Note: When I assembled the following 'chronology', I believed the date of manufacture could be inferred by the style of tailpiece, but it appears Plain, Lyre, & Harp forms were all readily available from the same supplier throughout the 1950s. Since the modest cost of a plain unit would be tripled for Lyre or Harp form, it is more likely to be an indication of the manufacturer's designation of Standard or Deluxe model. (Also, one should bear in mind that these tailpieces are very easily swapped!)
Big-bodied 'Deluxe' Non-Cutaway Blonde Models
Glitter Headstock Veneers with thin-stripes, Harp-Shaped Tailpiece
Medium-bodied 'Deluxe' Non-Cutaway Models
Glitter Headstock Veneers with thin-stripes, Lyre-form Tailpiece
Cutaway Models introduced
Large-bodied example below, retains glitter on headstock, but thin stripes simplified
pickguard shapes inconsistant:
Dated Dez 1954 - Body Stamp
All-Pearloid Headstock Veneers
Non-Cutaway Budget Model
Dot-Markers as used by Fasan, simplified headstock veneers as per (assumed) mid '60s budget models, traditional f-holes...
Dated Sept 1954? or 1956?
"1956", dating method unverified (above)
Similar cutaway model, but different tailpiece and pickguard shape.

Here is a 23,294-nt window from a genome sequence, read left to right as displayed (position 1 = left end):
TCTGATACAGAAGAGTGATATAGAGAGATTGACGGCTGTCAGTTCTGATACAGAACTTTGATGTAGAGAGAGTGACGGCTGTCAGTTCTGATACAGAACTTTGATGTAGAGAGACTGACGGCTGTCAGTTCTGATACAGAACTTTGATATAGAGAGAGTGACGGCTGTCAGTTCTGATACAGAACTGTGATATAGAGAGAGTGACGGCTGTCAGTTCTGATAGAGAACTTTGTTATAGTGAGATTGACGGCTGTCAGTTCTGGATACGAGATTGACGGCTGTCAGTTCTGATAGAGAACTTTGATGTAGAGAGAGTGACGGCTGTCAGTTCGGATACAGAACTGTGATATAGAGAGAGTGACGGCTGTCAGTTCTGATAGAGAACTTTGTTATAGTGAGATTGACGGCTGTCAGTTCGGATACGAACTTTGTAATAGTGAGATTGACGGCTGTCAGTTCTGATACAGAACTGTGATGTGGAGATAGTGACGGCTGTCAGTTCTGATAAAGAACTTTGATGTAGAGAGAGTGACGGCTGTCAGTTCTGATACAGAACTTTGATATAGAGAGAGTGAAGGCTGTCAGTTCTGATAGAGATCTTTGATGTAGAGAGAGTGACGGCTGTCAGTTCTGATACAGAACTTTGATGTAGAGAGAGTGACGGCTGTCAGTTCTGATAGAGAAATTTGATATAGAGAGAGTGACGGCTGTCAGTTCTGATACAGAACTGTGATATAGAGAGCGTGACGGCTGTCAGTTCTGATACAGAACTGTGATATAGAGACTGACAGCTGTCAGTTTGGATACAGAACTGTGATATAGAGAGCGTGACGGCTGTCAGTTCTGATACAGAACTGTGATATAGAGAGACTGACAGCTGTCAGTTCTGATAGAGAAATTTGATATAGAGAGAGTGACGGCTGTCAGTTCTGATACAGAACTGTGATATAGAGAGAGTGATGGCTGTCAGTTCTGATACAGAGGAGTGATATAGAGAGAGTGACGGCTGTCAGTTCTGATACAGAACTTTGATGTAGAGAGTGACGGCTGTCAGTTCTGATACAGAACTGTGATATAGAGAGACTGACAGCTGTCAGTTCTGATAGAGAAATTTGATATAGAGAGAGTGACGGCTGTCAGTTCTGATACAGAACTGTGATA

Deluxe 'Elvis' Model Introduced
Lots of Elvis Models produced, many exported to Australia
Noted Variations include Headstock Taper, rounded Tuner Buttons
Orange Bursts, and Stripey Sides
Latest confirmed Elvis Model Date-Stamped May 1961
Trussrods introduced, recess covered by Long Metal plate (c.1961 only)
Electric Models Introduced, floating pickups on Pickguard Assembly
Soundholes take on a wider shape
(Ideal?) Pickups and Controls mounted directly on top
Metal Trussrod Plate replaced by conventional Plastic Triangle
Headstock Shape Changed
...and a Thinline Double-Cutaway!
Pickguards from now on are 'reversed' direction
Headstock Veneers Simplified
Offset 'toaster' style pick-ups fitted
Are these Budget non-trussrod Acoustics from the mid 1960s, or a decade earlier?
Dated Jan 1962 (or possibly 1967, 1952, or 1957?) - Body Stamp
Headstock Colour Inverted & Simplified again
Double 'toaster' style pick-ups fitted
Headstock Decoration very minimal, carries Logo
Dot position Markers (even on third fret!)
Headstock Veneers Ornate on this
Traditional 'f'-holes, triple pickup Double cutaway
join the speculations on European Guitars Forum